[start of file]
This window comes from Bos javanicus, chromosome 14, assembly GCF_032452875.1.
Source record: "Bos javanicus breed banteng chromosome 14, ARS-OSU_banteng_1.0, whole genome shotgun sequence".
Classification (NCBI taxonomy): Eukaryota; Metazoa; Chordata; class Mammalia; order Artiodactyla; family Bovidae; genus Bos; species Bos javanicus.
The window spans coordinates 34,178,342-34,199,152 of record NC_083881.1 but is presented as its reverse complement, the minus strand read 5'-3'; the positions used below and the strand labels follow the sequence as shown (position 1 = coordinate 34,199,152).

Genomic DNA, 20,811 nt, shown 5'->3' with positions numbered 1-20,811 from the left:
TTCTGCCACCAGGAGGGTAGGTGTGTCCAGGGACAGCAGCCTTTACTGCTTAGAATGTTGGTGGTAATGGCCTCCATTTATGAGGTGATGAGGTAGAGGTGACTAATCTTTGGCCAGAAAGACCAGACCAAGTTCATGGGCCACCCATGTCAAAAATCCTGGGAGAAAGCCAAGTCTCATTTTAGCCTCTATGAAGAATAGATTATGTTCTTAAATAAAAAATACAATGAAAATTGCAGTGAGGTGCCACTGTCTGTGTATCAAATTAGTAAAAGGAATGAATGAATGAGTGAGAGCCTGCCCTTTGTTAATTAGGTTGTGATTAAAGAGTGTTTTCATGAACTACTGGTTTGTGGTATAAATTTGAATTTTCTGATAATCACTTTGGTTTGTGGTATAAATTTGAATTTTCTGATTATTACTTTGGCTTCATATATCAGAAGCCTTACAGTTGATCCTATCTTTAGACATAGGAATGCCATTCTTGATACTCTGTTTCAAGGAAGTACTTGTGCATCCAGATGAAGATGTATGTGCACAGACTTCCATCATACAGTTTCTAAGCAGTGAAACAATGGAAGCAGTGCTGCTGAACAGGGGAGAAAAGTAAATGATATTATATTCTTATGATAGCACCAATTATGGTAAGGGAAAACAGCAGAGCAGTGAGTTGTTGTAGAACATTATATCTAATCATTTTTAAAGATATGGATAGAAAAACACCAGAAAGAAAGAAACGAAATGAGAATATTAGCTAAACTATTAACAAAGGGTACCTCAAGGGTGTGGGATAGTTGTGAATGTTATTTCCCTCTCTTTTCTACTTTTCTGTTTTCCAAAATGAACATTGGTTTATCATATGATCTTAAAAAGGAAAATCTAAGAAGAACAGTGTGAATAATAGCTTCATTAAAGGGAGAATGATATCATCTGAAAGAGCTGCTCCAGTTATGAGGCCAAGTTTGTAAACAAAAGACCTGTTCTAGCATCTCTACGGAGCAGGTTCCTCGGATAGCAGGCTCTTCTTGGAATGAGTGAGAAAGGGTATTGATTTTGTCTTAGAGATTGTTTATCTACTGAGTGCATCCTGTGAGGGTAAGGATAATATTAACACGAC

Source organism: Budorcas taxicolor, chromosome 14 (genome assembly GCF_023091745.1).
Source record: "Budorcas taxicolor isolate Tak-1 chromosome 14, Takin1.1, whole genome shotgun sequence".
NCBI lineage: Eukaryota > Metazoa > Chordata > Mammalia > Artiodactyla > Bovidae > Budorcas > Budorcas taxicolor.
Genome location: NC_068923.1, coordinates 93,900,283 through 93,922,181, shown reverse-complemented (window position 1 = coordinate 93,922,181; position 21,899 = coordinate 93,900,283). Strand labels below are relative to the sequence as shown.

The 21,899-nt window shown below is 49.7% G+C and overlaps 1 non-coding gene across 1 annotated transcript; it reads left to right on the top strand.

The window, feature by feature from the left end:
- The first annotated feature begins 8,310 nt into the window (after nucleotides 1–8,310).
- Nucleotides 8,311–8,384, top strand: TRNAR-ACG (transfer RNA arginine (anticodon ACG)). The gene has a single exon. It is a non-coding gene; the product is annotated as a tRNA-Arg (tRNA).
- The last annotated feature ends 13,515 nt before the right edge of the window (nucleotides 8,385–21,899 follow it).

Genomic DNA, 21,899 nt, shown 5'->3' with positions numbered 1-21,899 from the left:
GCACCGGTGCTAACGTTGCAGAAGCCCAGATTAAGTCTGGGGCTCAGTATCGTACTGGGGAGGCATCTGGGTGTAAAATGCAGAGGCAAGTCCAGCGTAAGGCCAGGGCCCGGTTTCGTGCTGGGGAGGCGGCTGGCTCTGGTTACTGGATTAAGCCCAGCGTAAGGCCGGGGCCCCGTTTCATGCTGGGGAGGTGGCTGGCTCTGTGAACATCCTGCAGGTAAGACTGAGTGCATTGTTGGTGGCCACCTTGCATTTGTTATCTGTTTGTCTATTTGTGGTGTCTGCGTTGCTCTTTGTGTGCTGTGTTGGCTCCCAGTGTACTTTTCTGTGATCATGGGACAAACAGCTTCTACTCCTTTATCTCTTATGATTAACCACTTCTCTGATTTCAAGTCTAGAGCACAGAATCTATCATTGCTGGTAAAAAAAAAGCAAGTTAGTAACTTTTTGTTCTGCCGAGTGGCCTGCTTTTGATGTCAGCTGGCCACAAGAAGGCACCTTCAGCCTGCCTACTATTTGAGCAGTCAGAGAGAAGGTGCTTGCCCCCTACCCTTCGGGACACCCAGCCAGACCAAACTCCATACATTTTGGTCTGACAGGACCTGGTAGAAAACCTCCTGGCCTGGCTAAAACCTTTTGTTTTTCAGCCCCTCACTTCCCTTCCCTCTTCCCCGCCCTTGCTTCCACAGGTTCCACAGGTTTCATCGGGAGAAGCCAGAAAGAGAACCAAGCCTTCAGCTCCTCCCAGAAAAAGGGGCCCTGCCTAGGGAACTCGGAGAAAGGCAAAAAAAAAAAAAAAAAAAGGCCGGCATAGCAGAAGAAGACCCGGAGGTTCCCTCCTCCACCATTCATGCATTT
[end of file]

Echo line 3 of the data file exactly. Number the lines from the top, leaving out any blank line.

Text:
Classification (NCBI taxonomy): Eukaryota; Metazoa; Chordata; class Mammalia; order Artiodactyla; family Bovidae; genus Bos; species Bos javanicus.